-Rebecca Starr

"I have attended many site-specific theatre performances through the years, both in Europe and North America, and I thought the NEP was one of the most original. Not only did NEP use a variety of different locations instead of just one as it happens in most site-specific shows, it also created a network of possible itineraries in downtown Edmonton that the audience could engage in different order and on different days. This freedom gave the audience members the agency to decide how to shape their own experience and, given the interactive nature of some of the plays, it cast them in the role of co-creators. I attended the performance(s) on opening night and I found the walking from venue to venue exhilarating for the chance it gave me to talk with my partner about the show we had just seen, but also for how it allowed me to experience the city landscape in new and meaningful ways. The space I walked to reach the plays' venues became immediately social, interactive, and ripe with possibilities as I moved from building to building, and from story to story, and constructed a mental map that was intrinsically both geographical and narrative. The selection of the NEP's plays was interesting and representative of the diversity of Canadian drama, and even though the overall dramaturgical quality of a couple of the pieces was questionable, their staging made up for this flaw. After I saw the NEP, I strongly recommended my friends to go. I believe it workshops new artistic avenues for the staging of plays and re-imagines successfully the roles of performers and spectators in contemporary theatre."
-Stefano Muneroni

“I was lucky enough to go to the opening night of Yes Theatre's National Elevator project and managed to see all eight plays in one evening. The plays were interesting, well-acted and- this may sound strange given their location-well-staged. The elevators in these plays were not gimmicks. They were integral to the story we were hearing and seeing. It was fascinating to be so close to the actors and in some cases, to be an actual part of the story. This happened in a non- threatening way- I never felt I was put on the spot and forced to do anything. Some of the plays were hilarious; at others, I almost cried at the poignancy and emotions I felt privileged to witness. I think this is exactly the kind of innovative theatre project a place like down town Edmonton needs. Office towers that are usually dead spaces in the evening became vibrant, active locations for theatre. City streets that usually don't see much pedestrian traffic after dark had people walking around from space to space. I've seen a lot of theatre- and this was definitely one of the most imaginative and innovative. It was a great evening of theatre- and I am really looking forward to seeing the next installment at the Canoe Theatre Festival in January.”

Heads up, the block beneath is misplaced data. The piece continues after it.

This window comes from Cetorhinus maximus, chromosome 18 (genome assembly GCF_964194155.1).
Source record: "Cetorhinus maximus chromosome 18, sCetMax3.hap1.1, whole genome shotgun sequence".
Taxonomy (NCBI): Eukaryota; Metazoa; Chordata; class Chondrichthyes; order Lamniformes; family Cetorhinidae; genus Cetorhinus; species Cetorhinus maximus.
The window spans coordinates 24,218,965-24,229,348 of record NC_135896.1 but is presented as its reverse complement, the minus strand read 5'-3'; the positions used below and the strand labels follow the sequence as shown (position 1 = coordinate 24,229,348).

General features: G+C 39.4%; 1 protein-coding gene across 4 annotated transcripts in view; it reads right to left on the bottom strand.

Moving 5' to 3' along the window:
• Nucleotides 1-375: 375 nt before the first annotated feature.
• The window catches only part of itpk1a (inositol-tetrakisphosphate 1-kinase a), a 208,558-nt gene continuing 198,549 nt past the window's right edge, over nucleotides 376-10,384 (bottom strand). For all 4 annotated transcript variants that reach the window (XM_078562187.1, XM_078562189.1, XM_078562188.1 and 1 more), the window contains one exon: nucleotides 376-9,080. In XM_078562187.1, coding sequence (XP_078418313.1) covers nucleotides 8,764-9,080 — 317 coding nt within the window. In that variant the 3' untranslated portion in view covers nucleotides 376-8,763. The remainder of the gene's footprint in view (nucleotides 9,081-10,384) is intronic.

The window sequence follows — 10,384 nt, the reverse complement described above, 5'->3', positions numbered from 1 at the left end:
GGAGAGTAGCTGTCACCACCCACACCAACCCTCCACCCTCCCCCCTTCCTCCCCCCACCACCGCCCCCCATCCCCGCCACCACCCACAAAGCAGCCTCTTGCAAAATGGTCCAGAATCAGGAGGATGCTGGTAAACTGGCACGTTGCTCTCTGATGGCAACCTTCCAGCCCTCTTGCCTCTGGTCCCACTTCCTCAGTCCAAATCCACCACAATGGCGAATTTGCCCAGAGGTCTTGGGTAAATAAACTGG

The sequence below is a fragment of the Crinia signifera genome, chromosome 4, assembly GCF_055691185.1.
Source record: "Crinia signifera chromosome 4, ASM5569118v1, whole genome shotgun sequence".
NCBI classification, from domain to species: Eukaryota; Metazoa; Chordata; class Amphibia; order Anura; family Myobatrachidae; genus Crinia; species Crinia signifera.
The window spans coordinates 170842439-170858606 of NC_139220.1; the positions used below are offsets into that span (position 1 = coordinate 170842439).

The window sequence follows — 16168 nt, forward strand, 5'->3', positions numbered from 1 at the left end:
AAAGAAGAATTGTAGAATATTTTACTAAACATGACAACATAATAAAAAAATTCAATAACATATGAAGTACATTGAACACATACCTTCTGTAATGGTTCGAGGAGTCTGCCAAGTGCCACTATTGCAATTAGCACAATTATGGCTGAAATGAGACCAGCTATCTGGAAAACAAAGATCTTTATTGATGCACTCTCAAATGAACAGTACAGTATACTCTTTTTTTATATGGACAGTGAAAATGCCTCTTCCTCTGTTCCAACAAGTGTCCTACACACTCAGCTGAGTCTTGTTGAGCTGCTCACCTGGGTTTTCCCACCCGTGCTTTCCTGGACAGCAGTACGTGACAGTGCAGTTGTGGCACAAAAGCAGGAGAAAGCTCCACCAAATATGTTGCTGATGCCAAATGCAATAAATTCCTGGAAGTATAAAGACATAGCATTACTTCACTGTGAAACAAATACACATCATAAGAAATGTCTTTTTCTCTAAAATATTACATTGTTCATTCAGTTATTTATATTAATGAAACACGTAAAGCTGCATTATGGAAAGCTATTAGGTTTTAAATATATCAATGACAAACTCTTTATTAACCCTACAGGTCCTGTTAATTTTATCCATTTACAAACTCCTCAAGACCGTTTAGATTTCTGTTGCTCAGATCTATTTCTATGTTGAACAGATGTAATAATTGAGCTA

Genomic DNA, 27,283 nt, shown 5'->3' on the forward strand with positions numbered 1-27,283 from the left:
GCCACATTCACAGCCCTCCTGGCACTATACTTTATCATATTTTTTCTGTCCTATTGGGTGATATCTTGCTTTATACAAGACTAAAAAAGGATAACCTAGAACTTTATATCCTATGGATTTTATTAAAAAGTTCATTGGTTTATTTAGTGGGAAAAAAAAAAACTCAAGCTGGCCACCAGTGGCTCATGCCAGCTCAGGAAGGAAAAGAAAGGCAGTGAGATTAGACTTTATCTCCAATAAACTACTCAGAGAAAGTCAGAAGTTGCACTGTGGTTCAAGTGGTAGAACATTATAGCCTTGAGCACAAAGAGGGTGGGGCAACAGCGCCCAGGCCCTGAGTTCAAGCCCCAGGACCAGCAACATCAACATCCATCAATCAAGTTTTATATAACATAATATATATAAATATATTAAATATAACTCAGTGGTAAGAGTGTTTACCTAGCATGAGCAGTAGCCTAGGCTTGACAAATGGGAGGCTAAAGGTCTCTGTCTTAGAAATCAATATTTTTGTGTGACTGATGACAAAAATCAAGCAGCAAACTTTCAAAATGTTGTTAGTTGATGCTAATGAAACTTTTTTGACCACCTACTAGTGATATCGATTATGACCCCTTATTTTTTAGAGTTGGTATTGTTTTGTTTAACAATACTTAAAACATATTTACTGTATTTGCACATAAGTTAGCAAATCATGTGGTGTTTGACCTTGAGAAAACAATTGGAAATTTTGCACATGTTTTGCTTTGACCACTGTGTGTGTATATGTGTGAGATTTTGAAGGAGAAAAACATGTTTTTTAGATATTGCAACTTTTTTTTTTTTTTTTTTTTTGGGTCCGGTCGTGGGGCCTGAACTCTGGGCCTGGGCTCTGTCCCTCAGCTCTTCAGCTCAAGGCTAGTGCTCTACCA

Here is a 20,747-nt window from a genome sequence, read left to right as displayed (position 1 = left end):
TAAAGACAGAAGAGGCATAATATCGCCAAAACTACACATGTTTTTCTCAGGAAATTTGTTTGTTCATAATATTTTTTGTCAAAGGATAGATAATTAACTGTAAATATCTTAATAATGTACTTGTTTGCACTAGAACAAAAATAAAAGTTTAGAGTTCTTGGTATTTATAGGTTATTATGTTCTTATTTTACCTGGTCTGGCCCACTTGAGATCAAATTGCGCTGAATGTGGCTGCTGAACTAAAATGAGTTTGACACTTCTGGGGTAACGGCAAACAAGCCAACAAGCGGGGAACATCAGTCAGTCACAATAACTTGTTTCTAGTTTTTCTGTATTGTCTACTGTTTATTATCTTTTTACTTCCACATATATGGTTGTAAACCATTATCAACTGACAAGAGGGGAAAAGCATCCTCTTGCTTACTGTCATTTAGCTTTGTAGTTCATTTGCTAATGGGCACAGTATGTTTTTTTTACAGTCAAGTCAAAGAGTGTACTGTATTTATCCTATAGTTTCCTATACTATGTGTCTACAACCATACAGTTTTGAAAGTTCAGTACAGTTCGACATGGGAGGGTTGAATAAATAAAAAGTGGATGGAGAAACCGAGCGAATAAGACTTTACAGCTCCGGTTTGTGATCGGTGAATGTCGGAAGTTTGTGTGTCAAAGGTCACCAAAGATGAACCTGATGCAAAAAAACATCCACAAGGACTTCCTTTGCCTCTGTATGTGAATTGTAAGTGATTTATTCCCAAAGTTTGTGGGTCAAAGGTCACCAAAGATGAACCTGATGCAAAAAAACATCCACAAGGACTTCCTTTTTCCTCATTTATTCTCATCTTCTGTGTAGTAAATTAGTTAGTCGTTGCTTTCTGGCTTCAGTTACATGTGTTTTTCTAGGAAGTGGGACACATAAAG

-Nola Keeler

Sunday, 29 September 2013

My love of site-specific by Assistant Director, Brooke Leifso

Hello! My name is Brooke Leifso and I am the assistant director for the National Elevator Project! I’m an Edmonton based theatre artist, directing and devising theatre for all sorts of spaces and faces.

Most theatre in Edmonton, and indeed everywhere, is created in a specific space designed for it. The audience knows what to expect and are generally familiar with the etiquette required: be at least fifteen minutes early, turn off your cell phone, sit in the dark quiet space giving the actors your full attention and clap at the end. The audience sits separate from the actors, creating a buffer between the action and the spectator. It allows audience to be somewhat removed.

Site-specific theatre is theatre pieces done outside of a conventional theatre space: coffee shops, living rooms, funeral homes, hotel rooms, wherever.  The play or piece or performance speaks to its space, either as a setting of the play or something about that room/space.  It could be literal, looking at the mood that space evokes or what it might mean to our society—as in the case of a Funeral Home. Site-specific theatre asks us all to look at the mundane spaces we occupy totally differently. Every space has the potential to be a venue.

My favourite thing about site-specific work is it’s potential to break the rules, change the rituals and ask audiences to step out of their comfort zone. How does it do these things? By taking audience out of their conventional space, you’re taking them out of their conventions. Audiences can’t sit in an elevator, they have to do what they normally do (stand, wait for the door, etc) and let the action happen. It's up-close and personal.

The National Elevator Project will allow me to work in a space I use on a regular basis and turn it into something magical; and not just one day but everyday. Hopefully elevators will never be the same for us and our audiences!

Monday, 12 August 2013

Process notes on "Tip of Things" by Catherine Banks

Catherine Banks